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CGHR Research Theme "The Right to Life": Accountability for violations of the right to life

last modified Mar 27, 2018 11:29 AM
Ever since beginning of CGHR’s collaboration with the mandate of the Special Rapporteur on extrajudicial, summary or arbitrary executions, which has been grouped under the theme on the “right to life”, research has underlined the significance of accountability. Whether thinking about responses to threats to the safety of journalists, the potential capabilities of ICTs for human rights advocacy, or, perhaps at greatest length, as part of its survey of Unlawful Killings in Africa, CGHR research has drawn attention to the fact that the failure of the State to pursue accountability for a potential violation of the right to life is itself a violation of that right.

Building upon this research, one of the Special Rapporteur’s longest-running projects was his involvement in the process to revise the “Minnesota Protocol”, the common name given to the UN Manual on the Effective Prevention and Investigation of Extra-Legal, Arbitrary or Summary Executions. This document, adopted by the UN in 1991 had remained the principal reference point for standards concerning forensic investigations of those deaths suspected to involve the State.  However, written as it was before the time when developments such as DNA sequencing or digital photographic had become mainstream, it had grown dated.

In a large-scale project running from 2014-16 the Special Rapporteur, along with the Office of the High Commissioner for Human Rights (OHCHR) and the UN Office on Drugs and Crime (UNODC), convened two expert drafting group to revise the document, along with a much larger Advisory Panel of eminent experts in both forensic science and international law. These experts, along with two stakeholder consultations, ensured that a broad a range of possible views were included in the process as possible. The result, the Minnesota Protocol on the Investigation of Potentially Unlawful Death (2016) was finalised in 2016, and published by OHCHR in 2017.

The Minnesota Protocol can be found here

During his secondment at OHCHR, CGHR Research Associate Thomas Probert played an important role in the convening and deliberations of the Working Groups that undertook the revision. He will now continue to work with the Office, the Centre for Human Rights in Pretoria, the Geneva Academy and others to devise ways of ensuring the Minnesota Protocol reaches those who have greatest need or use for it.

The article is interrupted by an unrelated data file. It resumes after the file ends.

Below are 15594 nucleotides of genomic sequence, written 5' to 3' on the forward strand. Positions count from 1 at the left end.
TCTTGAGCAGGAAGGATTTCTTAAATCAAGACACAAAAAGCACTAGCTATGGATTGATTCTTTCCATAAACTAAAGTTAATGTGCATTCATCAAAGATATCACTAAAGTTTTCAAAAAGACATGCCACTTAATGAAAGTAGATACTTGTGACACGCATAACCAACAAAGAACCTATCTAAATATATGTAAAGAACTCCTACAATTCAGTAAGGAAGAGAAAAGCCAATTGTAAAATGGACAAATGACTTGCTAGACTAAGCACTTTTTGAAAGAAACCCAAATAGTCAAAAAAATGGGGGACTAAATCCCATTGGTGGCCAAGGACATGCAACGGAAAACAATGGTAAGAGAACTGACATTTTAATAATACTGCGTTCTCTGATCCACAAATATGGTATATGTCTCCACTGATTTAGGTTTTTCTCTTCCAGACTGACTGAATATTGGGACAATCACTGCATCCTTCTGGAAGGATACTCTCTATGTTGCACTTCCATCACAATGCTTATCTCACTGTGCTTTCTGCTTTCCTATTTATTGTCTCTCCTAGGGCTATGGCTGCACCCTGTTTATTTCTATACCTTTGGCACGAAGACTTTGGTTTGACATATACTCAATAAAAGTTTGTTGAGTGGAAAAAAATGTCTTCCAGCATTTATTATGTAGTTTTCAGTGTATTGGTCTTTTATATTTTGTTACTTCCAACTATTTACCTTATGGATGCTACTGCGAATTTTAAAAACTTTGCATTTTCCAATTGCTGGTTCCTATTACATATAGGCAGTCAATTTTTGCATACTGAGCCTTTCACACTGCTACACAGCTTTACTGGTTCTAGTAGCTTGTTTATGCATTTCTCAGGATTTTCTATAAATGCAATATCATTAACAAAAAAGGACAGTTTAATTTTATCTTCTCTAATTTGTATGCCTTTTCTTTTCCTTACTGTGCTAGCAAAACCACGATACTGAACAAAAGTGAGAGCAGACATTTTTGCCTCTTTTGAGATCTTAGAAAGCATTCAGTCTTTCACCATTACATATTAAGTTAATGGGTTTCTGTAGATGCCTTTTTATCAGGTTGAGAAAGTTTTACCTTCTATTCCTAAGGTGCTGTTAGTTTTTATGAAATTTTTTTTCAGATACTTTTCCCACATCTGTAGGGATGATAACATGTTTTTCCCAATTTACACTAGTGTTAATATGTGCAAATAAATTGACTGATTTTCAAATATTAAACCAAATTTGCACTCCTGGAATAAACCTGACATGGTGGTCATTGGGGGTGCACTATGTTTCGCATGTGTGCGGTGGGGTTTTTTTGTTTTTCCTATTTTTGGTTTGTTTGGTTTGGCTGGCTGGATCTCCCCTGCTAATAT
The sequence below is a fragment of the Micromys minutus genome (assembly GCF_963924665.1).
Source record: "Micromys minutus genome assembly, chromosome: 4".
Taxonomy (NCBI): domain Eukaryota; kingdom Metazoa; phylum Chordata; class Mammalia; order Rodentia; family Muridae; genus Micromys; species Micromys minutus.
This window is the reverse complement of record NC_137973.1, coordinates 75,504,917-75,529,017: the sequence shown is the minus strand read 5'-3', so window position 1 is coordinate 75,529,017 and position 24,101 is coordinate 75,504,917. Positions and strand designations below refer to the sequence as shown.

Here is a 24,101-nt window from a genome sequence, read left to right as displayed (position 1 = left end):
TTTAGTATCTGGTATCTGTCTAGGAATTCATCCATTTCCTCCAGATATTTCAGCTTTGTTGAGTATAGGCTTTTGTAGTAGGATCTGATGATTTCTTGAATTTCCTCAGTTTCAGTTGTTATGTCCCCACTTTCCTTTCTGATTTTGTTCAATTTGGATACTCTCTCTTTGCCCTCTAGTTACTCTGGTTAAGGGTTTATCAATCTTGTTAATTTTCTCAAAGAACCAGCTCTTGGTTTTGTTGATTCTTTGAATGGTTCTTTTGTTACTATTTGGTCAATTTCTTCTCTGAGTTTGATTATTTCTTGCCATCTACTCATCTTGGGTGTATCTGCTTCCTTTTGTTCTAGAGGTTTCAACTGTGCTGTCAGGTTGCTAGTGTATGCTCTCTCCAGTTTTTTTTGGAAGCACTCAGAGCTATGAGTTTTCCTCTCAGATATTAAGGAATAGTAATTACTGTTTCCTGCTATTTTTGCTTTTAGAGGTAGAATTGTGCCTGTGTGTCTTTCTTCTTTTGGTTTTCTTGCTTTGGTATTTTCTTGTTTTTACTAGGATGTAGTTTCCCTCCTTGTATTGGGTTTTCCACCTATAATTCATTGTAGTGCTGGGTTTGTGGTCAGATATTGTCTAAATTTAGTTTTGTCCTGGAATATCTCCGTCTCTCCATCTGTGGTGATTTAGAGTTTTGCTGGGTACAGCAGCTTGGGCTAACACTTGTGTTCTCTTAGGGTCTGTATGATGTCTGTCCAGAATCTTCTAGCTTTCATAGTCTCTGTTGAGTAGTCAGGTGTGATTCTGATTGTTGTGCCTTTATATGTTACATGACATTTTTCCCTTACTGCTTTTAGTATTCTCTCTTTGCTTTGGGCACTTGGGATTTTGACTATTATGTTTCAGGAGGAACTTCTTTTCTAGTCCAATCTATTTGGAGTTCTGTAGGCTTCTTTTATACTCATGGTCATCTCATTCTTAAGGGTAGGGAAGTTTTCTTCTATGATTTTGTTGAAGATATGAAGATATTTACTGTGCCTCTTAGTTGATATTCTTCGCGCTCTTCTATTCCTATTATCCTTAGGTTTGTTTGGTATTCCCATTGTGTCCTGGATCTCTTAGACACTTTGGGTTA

The Right to Life Document


In the meantime, linking this work on investigative mechanisms with another project he has been coordinating at the University of Pretoria, Dr Probert has recently published a Policy Brief with the Institute for Justice and Reconciliation, a Cape Town-based NGO that focusses on international and transitional justice across Africa. The Policy Brief, entitled ‘Vehicles for accountability or cloaks of impunity?’ examines the role that national commissions of inquiry can play as accountability mechanisms following violations of the right to life. It is based on research conducted by a team based at the University of Pretoria that has collated information about more than 60 commissions of inquiry investigating such violations in Africa over the past 25 years, and which has conducted on-site research visits in order closely to consider six of them, in Chad, Burkina Faso, Kenya, Malawi, South Africa and Nigeria.

Drawing upon the African Commission’s General Comment No.3 on the Right to Life (Article 4) (2015), as well as the revised Minnesota Protocol, Dr Probert highlights that the duty to investigate any potentially unlawful death includes all cases where the state has caused a death, either by act or omission (for example, where law enforcement officers used force that may have contributed to the death), or where it is alleged or suspected that it did so.

He demonstrates that as part of a state’s response to an alleged or suspected violation, a properly constituted national commission of inquiry can sometimes play a helpful role in fulfilling the state’s duty to investigate. But, like any other investigative mechanism, a commission of inquiry needs to meet various standards, including those of promptness, effectiveness, thoroughness, independence, impartiality, and transparency.

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